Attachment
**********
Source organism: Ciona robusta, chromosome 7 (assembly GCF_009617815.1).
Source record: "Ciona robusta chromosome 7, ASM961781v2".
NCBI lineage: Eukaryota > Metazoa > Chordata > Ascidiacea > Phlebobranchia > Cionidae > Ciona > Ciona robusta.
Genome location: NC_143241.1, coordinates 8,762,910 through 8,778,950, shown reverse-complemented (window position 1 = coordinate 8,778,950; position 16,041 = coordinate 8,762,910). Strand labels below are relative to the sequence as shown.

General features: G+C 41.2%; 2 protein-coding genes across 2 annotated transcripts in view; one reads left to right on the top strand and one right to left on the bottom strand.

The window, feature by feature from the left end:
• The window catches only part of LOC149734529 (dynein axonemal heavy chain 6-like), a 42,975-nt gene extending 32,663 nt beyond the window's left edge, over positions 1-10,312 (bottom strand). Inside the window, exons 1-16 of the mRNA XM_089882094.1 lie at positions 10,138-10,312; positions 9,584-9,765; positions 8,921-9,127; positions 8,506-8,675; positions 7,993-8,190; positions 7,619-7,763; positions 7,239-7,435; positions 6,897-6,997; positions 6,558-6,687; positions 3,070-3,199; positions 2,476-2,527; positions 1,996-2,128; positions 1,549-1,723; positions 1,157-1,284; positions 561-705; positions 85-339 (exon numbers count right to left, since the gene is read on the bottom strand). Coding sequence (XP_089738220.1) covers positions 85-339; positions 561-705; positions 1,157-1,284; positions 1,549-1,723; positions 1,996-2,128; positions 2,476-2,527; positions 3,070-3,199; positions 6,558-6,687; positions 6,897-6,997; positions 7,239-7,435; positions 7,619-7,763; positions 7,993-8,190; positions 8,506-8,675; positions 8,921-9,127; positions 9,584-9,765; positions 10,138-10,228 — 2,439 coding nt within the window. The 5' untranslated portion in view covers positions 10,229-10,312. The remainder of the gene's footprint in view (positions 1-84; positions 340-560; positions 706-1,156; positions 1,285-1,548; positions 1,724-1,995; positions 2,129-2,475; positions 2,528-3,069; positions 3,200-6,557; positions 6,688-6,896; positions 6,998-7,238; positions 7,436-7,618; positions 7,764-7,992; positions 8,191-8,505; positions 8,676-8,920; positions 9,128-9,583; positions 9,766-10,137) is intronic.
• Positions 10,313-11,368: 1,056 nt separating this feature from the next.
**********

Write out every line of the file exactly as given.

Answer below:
Source organism: Ciona robusta, chromosome 7 (assembly GCF_009617815.1).
Source record: "Ciona robusta chromosome 7, ASM961781v2".
NCBI lineage: Eukaryota > Metazoa > Chordata > Ascidiacea > Phlebobranchia > Cionidae > Ciona > Ciona robusta.
Genome location: NC_143241.1, coordinates 8,762,910 through 8,778,950, shown reverse-complemented (window position 1 = coordinate 8,778,950; position 16,041 = coordinate 8,762,910). Strand labels below are relative to the sequence as shown.

General features: G+C 41.2%; 2 protein-coding genes across 2 annotated transcripts in view; one reads left to right on the top strand and one right to left on the bottom strand.

The window, feature by feature from the left end:
• The window catches only part of LOC149734529 (dynein axonemal heavy chain 6-like), a 42,975-nt gene extending 32,663 nt beyond the window's left edge, over positions 1-10,312 (bottom strand). Inside the window, exons 1-16 of the mRNA XM_089882094.1 lie at positions 10,138-10,312; positions 9,584-9,765; positions 8,921-9,127; positions 8,506-8,675; positions 7,993-8,190; positions 7,619-7,763; positions 7,239-7,435; positions 6,897-6,997; positions 6,558-6,687; positions 3,070-3,199; positions 2,476-2,527; positions 1,996-2,128; positions 1,549-1,723; positions 1,157-1,284; positions 561-705; positions 85-339 (exon numbers count right to left, since the gene is read on the bottom strand). Coding sequence (XP_089738220.1) covers positions 85-339; positions 561-705; positions 1,157-1,284; positions 1,549-1,723; positions 1,996-2,128; positions 2,476-2,527; positions 3,070-3,199; positions 6,558-6,687; positions 6,897-6,997; positions 7,239-7,435; positions 7,619-7,763; positions 7,993-8,190; positions 8,506-8,675; positions 8,921-9,127; positions 9,584-9,765; positions 10,138-10,228 — 2,439 coding nt within the window. The 5' untranslated portion in view covers positions 10,229-10,312. The remainder of the gene's footprint in view (positions 1-84; positions 340-560; positions 706-1,156; positions 1,285-1,548; positions 1,724-1,995; positions 2,129-2,475; positions 2,528-3,069; positions 3,200-6,557; positions 6,688-6,896; positions 6,998-7,238; positions 7,436-7,618; positions 7,764-7,992; positions 8,191-8,505; positions 8,676-8,920; positions 9,128-9,583; positions 9,766-10,137) is intronic.
• Positions 10,313-11,368: 1,056 nt separating this feature from the next.